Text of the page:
It’s hard for me to understand why tragic events happen. Especially when it comes to mothers who lose a child. To me, there’s no greater strength than a grieving mother who wakes up each day and decides to move forward. I know from personal experience the depth of this despair, and how easily the grief can swallow you whole.
At 20 weeks, doctors diagnosed my sweet baby girl Audrina with Thanophoric Dysplasia. The condition meant she would die within minutes upon birth. I carried her with only one hope: that I could have at least one moment to look her deeply in the eyes and tell her how much I love her before saying goodbye. Sadly, at 37 weeks, I experienced a rare uterine rupture that nearly took my life. Audrina was born sleeping and I became a mother with a hole in my heart. Doctors were able to save my uterus, but I felt little hope that I would have another baby.
Part of me felt like I would be somewhat restored or healed by having another child, but I didn’t want to have any expectations. I had already been let down more than I could handle. Doctors told me to wait 18 months before trying to conceive. They explained how it would allow the very large tear in my uterus to fully heal before another pregnancy. So I decided to keep moving forward and held onto hope that I would become a mother again at some point. The weight of my grief was heavy. The absence of Audrina left an emptiness in my heart that could never be filled. Not by food, by wine or shopping, or anything else that used to make me happy. My joy was little and fleeting. All I wanted was her back in my arms.
“Even those who never fully blossom bring beauty into the world.”
~ Author Unknown
18 months passed by. It was early one morning in the middle of July, when I discovered I was pregnant again! Summer was in full swing, yet I woke up feeling the magic of Christmas in my heart. All the same wondrous feelings I had as a child came flooding back. After trudging through 2 years of dark nothingness, it was as if someone had flipped a switch and I could feel again. It was the most magical experience I’ve ever had in my life; there was joy, love, peace, hope and wonder. I paced my living room floor with a thousand volts of electric happiness leaping through my entire body. My heart danced around the room in pure bliss. I was in an extreme state of shock and questioned whether someone needed to pinch me. “This can’t be real,” I thought. It felt like a dream, even more magical than winning a billion dollar Powerball ticket.
My happy train started fizzling out when I hit the second trimester. The more my belly grew, the more I worried about having my uterus tear. I was high risk for re-rupture, and the fear and crippling anxiety was agonizing. The thought of losing my life was scary, but the thought of losing another child was absolutely terrifying. I worried about how my husband and first-born son would go on living without me. Post-traumatic stress brought on many panic attacks where I thought the end was near. However, all the fear, stress and anxiety washed away the moment my rainbow son was born.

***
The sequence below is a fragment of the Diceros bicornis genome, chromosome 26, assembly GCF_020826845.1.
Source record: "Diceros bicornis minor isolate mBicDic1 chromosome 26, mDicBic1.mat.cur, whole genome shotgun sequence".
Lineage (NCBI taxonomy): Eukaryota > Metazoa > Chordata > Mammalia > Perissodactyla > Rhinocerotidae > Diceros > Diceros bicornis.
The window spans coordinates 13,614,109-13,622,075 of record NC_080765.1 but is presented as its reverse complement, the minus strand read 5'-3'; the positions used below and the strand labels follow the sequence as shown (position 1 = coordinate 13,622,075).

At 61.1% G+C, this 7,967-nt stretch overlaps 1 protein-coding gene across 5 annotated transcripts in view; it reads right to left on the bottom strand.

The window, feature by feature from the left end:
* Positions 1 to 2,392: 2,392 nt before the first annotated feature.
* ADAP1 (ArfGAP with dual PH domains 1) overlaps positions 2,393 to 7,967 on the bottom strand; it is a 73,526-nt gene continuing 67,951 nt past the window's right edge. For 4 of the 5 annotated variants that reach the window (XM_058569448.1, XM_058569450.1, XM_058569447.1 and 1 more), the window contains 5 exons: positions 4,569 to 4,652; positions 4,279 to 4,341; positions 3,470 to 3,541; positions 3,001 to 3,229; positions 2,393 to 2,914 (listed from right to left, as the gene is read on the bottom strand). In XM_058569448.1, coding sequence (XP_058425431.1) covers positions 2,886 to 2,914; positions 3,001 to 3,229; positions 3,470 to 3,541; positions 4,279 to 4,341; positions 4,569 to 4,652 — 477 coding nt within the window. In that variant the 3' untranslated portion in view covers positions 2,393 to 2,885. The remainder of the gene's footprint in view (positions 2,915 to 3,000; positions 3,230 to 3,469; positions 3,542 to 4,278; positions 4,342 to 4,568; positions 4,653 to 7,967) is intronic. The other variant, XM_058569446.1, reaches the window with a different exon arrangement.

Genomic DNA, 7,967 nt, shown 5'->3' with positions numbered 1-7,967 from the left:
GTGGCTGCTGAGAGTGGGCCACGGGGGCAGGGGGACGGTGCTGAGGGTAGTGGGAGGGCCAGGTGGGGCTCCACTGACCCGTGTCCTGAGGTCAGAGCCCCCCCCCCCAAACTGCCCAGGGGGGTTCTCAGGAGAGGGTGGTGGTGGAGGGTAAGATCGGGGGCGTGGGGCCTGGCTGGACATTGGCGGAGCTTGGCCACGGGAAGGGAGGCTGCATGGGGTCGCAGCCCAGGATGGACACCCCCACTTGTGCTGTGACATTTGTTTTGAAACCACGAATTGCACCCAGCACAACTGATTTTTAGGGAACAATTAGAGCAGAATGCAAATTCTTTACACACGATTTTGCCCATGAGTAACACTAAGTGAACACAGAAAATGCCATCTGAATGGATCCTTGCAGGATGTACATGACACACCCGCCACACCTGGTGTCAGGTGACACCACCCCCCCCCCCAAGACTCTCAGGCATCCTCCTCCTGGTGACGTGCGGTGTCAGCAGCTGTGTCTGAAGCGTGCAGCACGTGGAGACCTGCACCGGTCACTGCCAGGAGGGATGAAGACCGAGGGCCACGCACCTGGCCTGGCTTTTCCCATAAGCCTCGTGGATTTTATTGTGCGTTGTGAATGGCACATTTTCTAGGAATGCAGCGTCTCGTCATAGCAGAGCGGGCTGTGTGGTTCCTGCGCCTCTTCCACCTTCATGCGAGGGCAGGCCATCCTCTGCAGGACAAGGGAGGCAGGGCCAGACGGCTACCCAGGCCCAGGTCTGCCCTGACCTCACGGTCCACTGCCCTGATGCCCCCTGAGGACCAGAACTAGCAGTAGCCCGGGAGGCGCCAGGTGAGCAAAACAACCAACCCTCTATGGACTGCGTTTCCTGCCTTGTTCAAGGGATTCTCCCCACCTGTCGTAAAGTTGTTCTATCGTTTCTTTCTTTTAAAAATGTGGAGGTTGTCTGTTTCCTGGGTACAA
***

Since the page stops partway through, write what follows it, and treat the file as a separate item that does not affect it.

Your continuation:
I will never forget the day Aidan was born. I finally had my special moment, where time stood completely still. They placed my sweet Aidan Joe on my chest and I locked eyes on him. I couldn’t turn my head away, not even for a second. I just stared at him for what felt like eternity. I cried out in happiness, as I stared at perfection. He was absolutely beautiful and there was a life force beaming inside my little bundle of joy. I felt my heart swell with love, it filled up and was ready to burst with gratitude. I held him in my arms and a sense of peace washed over me. My restless heart could finally relax. Thank you, God!
I’m forever grateful. I will never cry out desperately for anything else for the rest of my life. He’s a promise fulfilled, a prayer received and I finally feel somewhat complete. I have all I’ll ever need right here in my arms. My heart will forever hum with praise, thank you, thank you, thank you. My heart swells with joy and sings a melody of gratitude. I now know that nothing in life is ever guaranteed and I don’t take a single day for granted. Every day I have with Aidan is a blessing.
If there’s one thing I’ve learned for sure, my grief has transformed me into a resilient person. I’ve become more compassionate and I feel emotions more intensely. I’ve come to find myself stronger and more equipped to serve others walking along the same jagged path I’ve crossed. It’s in these moments, I thank God for my hardship because I know my suffering serves a greater purpose. Without rain, there would be no rainbow.
The hardest part for me was learning to accept life’s challenges. I now believe there is a greater purpose for our pain. If we can only learn how to transform it into positive energy instead of transmitting pain onto the people around us. I think that’s the bittersweet gift of grief. We learn to love more, live fuller, and develop more meaningful lives. What others take for granted, I praise God for with gratitude because I’ve come to grasp the fragility of life. How nothing is guaranteed and how every day is a precious gift.